A contractor was dumping mounds of construction debris in the Ballona Wetlands Photo by Jonathan Coffin

Compiled by Gary Walker

Truck Stuck in Wetlands Prompts Illegal Dumping Probe
State Fish and Wildlife officials, the California Highway Patrol and the Los Angeles Police Department are investigating illegal dumping in the Ballona Wetlands after finding construction waste and an abandoned rental truck in the preserve near Nicholson Street and Cabora Drive on Oct. 21. The driver of the truck fled the scene on foot after it became trapped in grasses near a dirt trail under the bluffs, according to witnesses.

Investigators have traced the truck, which had to be towed out of the wetlands, to a contractor working near Manchester Avenue and Pershing Drive. CHP spokesman Vance Perreira said investigators are trying to track the contractor’s movements since their work began in September, but whoever was driving the truck appears to have rented it under another person’s name.

“There were many witnesses to the alleged illegal dumping,” Perreira said. “We heard that someone was even using a backhoe in there, and that just caused further disruption to the area.”

Nature photographer Jonathan Coffin, who frequently takes pictures of wildlife from the edge of the wetlands, said he saw trucks entering and leaving the wetlands for more than a week.

“I contacted Fish and Wildlife after I saw them dump these mounds in an area where sawgrass grows, and sawgrass is the habitat of the wandering skipper [a brown-winged butterfly]” Coffin said.

Perreira said investigators have not determined possible criminal charges. On Feb. 25, a Carmel man was sentenced to 30 months in prison for illegally discarding construction debris and fill material into the San Francisco Bay wetlands.

Los Angeles City Councilman Mike Bonin’s office called for an investigation after receiving a constituent complaint, and the city has since revoked work permits for the contractor suspected of illegal dumping in Ballona, council office spokesman David Graham-Caso said.

A New Look for Historic Fire Station 62
A group of Mar Vista locals working to repurpose the former Fire Station 62 on Centinela Avenue into an all-purpose community center is expected to discuss new project renderings during its upcoming annual meeting, happening from 7 to 8:30 p.m. Thursday, Nov. 14, at St. Bede’s Episcopal Church (3590 Grand View Blvd., Mar Vista). Over a decade-long fundraising campaign, Friends of Historic Fire Station 62 have also contemplated inclusion of a childcare center and local historical society. Visit historic62.org to contact the group.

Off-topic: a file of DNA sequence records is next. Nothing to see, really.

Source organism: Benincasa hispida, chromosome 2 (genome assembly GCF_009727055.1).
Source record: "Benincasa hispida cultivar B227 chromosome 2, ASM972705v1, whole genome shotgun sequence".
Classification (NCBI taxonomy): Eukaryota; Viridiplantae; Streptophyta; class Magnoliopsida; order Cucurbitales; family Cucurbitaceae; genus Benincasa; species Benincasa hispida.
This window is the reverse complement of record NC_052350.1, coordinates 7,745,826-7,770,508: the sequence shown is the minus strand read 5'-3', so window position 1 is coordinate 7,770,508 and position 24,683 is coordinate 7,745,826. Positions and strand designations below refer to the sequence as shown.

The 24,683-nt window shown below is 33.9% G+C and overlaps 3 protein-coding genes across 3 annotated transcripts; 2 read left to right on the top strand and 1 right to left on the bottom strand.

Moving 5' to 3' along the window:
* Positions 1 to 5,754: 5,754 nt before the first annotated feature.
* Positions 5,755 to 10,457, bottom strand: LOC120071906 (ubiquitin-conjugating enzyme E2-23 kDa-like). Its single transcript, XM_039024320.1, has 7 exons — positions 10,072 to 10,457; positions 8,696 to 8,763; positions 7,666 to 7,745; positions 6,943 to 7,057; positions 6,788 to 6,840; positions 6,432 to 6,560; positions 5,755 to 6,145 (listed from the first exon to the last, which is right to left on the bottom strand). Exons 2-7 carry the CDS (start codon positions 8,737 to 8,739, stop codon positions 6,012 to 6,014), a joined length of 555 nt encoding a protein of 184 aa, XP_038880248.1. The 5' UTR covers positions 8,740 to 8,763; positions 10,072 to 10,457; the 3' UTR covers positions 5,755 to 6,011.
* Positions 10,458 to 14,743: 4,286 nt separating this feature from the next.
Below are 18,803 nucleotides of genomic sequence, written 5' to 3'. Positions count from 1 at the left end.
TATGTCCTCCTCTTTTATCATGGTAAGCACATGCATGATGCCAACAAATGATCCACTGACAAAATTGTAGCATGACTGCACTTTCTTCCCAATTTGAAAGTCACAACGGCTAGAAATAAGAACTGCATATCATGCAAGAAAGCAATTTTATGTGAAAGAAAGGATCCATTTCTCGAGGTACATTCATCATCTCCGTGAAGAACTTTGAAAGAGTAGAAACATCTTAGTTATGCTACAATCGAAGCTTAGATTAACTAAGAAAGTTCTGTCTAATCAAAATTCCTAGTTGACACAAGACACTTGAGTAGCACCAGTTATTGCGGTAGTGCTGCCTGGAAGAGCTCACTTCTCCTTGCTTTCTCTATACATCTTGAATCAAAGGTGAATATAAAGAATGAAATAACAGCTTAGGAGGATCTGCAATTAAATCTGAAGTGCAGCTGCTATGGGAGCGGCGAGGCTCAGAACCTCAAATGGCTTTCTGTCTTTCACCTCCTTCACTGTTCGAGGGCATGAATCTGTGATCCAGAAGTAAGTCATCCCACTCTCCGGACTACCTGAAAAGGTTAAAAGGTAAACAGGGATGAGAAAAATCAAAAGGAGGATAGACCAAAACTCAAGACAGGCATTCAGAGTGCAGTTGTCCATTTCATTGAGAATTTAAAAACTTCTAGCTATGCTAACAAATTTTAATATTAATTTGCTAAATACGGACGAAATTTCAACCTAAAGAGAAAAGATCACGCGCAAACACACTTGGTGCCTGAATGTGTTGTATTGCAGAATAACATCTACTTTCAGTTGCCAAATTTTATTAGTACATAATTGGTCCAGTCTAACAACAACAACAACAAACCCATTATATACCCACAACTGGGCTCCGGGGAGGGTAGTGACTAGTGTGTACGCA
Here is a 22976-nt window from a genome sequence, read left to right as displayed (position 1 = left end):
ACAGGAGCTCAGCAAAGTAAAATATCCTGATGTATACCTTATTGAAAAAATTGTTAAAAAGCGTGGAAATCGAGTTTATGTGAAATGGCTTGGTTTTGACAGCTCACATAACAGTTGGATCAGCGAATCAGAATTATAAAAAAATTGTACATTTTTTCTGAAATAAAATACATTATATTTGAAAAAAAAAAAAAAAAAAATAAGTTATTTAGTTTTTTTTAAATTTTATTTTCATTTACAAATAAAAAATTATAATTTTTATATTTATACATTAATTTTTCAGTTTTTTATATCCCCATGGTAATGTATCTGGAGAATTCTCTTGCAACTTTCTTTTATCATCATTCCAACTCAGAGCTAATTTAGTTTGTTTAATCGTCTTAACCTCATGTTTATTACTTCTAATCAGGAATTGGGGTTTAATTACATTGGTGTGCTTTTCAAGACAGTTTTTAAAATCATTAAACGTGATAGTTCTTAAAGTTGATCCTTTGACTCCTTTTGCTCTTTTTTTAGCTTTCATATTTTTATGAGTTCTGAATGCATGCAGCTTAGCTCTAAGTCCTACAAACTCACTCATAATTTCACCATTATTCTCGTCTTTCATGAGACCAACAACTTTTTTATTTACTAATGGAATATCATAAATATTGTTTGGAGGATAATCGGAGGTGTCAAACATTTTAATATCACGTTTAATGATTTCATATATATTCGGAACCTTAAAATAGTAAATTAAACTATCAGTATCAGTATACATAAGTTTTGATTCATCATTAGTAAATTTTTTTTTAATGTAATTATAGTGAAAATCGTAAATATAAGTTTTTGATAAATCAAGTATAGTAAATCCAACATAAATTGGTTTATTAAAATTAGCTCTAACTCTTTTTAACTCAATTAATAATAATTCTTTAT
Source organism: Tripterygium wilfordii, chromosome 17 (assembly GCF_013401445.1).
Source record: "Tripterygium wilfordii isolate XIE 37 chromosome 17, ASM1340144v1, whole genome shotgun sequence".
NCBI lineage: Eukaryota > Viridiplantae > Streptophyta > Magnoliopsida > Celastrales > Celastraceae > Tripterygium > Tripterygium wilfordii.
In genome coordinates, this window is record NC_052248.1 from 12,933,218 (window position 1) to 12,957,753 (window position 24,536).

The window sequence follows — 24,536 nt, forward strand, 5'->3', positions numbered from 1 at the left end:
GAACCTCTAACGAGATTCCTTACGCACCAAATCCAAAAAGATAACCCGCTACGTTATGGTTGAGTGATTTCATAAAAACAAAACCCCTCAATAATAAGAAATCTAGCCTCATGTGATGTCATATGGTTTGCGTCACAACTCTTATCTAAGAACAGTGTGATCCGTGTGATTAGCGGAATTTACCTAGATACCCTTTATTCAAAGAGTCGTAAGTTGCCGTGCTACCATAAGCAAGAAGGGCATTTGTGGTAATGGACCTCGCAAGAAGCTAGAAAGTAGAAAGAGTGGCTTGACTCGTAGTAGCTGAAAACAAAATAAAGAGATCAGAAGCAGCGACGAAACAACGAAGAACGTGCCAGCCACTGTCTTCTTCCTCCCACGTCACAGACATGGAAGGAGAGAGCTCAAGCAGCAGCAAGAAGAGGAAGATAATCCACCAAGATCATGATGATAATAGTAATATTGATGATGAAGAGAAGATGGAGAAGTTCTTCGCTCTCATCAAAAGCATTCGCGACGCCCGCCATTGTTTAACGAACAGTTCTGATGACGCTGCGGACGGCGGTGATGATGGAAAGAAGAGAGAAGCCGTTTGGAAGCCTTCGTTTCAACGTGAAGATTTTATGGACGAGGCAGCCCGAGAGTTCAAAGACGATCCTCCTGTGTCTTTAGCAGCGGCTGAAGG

Heart of Del Rey Wants to Be L.A.’s Next Great Street
A committee of Del Rey residents is competing for $500,000 in city funding to make Centinela Avenue between Short Avenue and Braddock Drive a participant in the Great Streets program, a special initiative of the mayor’s office to make neighborhood centers more pedestrian-friendly. Locals are calling the project area the Heart of Del Rey.

Early ideas include additional crosswalks and various cosmetic upgrades to the frontages of commercial properties, with the Del Rey/Centinela Streetscape Improvement Group hosting a community meeting at Casa Sanchez (4500 S. Centinela Ave.) from 6 to 9 p.m. Tuesday (Nov. 12) to discuss results of a recent community survey.

Group member Ron Kato said some locals have suggested adding a protected bike lane along Centinela — similar to the Great Streets segment of Venice Boulevard in Mar Vista, still controversial after nearly two years of operation — but losing a lane of traffic in either or both directions has been a non-starter.
“That would take out a lane of traffic or parking lanes,” Kato said, “so that’s not viable.”

A Heart of Del Rey pop-up street party from 11 a.m. to 3 p.m. on Saturday, Dec. 7, will close Centinela to vehicle traffic between Short and Braddock, giving the public a chance to see mock installations of possible streetscape enhancements — including the possibility of a new crosswalk on Centinela at Greene Avenue, Kato said.

Sachi Hartley, a Del Rey resident who owns the SACHI.LA coffee shop on Centinela between Greene and Walsh avenues, said most of her customers walk to the shop. She applauds efforts to make Centinela safer and more inviting for pedestrians, including new crosswalks and sidewalk repairs.

“We have a lot of new families and moms with children in the neighborhood who walk a lot, so out of respect for their safety I think having an option to be able to cross the street in the middle of Centinela would be huge,” she said.

Jeff Ross and his wife Rose Brandt, both SACHI regulars who live nearby, are excited about the prospect of a safer, more pleasant walk.

“The main thing that I agree with is the extra crosswalk,” and having newly refurbished façades for the businesses “would make Centinela nicer walk,” said Ross. And, “Instead of just a crosswalk, I would prefer a full-on [signal] light with the crosswalk” at Greene, Brandt added.

Attendees of Del Rey Day on Oct. 20 in Glen Alla Park were invited to participate in the survey being discussed Tuesday.

“I would like to see a few more stores and make the street a little more festive, bright and cheery,” local Genevieve Santiesteban said during the event. “I think that would make people want to walk down Centinela and shop more.”